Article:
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As recently revealed by The Sunday Business Post, the private investigators were hired to support counter-claims in relation to alleged non-compliance of public/private ratios by consultants under the terms of the contract.
In response to a Freedom of Information (FoI) request made by MI, the Department of Health stated that the decision to use private investigators was taken by the HSE and that Philip Lee solicitors, which represents the HSE, instructed the private investigators.
“There are occasions when it may be appropriate to utilise the services of a private investigator in the context of court proceedings and in this instance, it arose in the context of defending the 10 ‘lead’ High Court cases taken by consultants who held the consultant contract 2008 in pursuit of pay increases that were due for hearing last month [June],” according to the Department.
“This investigative work was required to gather evidence to support the HSE’s counter-claims in relation to non-compliance by consultants. It is noted that the use of surveillance by a private investigator was limited to a small number of the lead cases.”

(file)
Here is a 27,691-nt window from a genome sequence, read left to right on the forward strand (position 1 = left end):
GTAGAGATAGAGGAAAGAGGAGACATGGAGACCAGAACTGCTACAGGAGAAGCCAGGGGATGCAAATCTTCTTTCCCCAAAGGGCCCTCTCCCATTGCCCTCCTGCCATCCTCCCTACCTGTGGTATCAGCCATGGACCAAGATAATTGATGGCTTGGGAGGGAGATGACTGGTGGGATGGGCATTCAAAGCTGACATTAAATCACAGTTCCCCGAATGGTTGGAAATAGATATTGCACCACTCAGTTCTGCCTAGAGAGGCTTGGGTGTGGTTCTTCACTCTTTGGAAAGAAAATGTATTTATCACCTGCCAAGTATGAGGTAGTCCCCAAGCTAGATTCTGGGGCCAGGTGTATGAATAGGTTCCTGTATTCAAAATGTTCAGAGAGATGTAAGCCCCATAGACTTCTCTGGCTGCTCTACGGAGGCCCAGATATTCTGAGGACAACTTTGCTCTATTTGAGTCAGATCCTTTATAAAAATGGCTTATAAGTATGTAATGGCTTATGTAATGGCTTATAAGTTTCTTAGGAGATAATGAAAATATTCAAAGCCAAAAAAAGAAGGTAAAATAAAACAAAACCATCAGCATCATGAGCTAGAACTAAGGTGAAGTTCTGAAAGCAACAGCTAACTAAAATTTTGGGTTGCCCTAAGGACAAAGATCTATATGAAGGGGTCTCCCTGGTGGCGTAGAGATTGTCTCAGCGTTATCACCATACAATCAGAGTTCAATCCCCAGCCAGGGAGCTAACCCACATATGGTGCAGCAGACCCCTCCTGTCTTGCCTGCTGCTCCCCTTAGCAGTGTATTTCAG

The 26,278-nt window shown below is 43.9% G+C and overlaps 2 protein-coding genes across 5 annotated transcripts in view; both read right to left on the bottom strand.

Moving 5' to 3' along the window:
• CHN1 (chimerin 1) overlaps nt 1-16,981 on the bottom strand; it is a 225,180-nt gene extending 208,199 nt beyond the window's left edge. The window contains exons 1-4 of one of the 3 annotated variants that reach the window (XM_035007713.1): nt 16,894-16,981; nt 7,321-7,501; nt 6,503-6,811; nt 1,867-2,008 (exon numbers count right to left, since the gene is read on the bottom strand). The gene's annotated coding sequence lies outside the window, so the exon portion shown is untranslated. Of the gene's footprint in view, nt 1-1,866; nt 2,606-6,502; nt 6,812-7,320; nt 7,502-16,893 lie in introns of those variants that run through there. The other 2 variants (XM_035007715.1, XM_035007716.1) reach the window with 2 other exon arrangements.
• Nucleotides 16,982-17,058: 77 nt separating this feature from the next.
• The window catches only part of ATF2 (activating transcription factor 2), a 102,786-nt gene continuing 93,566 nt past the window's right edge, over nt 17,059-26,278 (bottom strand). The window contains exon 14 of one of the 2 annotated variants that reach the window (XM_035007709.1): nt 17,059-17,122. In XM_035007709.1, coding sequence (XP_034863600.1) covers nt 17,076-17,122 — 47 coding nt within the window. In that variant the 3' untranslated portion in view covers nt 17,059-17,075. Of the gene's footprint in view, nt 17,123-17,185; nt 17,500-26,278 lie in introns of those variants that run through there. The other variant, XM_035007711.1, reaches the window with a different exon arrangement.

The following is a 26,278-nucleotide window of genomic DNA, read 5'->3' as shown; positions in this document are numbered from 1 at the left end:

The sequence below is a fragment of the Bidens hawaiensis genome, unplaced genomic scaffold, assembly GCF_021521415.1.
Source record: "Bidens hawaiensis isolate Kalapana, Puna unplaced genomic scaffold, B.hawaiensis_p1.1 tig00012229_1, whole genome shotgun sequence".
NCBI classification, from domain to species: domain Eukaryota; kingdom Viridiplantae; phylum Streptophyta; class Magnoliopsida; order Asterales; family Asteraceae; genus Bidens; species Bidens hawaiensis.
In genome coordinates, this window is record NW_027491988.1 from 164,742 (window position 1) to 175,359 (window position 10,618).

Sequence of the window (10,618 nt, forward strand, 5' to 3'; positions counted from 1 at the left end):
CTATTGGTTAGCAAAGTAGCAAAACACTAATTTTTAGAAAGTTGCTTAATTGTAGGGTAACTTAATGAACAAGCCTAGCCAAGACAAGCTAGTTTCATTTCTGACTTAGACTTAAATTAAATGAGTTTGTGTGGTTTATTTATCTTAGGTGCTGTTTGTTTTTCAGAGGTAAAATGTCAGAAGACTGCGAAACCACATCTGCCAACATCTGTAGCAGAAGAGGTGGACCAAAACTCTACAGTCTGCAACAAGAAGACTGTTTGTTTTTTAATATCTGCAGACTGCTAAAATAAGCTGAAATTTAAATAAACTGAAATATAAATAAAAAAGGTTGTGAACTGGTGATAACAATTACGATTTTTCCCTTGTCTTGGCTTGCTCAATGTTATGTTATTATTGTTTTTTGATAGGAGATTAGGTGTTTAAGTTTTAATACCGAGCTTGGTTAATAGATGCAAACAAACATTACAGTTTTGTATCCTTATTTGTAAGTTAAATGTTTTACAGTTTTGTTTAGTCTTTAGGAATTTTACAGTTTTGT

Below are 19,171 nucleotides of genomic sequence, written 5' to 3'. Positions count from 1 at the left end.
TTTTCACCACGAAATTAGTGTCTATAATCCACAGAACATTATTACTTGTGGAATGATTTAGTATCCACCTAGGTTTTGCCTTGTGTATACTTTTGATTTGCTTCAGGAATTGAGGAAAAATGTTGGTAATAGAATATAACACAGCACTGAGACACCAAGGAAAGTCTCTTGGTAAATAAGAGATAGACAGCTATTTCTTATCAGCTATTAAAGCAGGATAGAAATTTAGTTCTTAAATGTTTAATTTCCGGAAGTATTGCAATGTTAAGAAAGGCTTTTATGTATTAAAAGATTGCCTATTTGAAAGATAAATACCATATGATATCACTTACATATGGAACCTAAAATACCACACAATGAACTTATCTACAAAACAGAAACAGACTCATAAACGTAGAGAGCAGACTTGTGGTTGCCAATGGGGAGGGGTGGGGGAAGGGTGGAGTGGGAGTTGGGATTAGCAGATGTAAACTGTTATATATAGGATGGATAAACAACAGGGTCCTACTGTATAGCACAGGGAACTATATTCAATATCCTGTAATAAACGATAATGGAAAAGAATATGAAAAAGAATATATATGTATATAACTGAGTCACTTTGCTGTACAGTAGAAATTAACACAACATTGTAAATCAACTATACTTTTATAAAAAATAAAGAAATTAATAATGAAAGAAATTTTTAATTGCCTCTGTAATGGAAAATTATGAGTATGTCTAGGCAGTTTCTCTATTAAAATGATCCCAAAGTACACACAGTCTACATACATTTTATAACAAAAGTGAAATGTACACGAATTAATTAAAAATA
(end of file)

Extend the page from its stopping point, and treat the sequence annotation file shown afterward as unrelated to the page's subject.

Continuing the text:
The Department does not have a detailed breakdown of costs, but said the HSE has advised that the total amount paid in respect of the work undertaken was €117,853.
An FoI request for the reports produced by the investigators was refused, with the Department stating they were created solely for the specific purpose of litigation and were communicated to the Department in that context as one of the named State defendants.
“In these circumstances, litigation privilege applies,” according to the Department.
Consultants have strongly criticised the decision taken by the State to hire private investigators to monitor their work practices, stating that it represents a breach of trust and undermines the industrial relations process.
Consultant Surgeon at Whitfield Clinic, Waterford, Mr Asam Ishtiaq, previously told this newspaper: “It is only going to make the relations between the HSE and consultants more fractious.”
The estimated costs that will arise as a result of the High Court settlement reached in June are €182 million for arrears, and ongoing costs of €62 million per annum from 2019, backdated to the date of settlement in June 2018. The arrears will be phased over 2019 and 2020.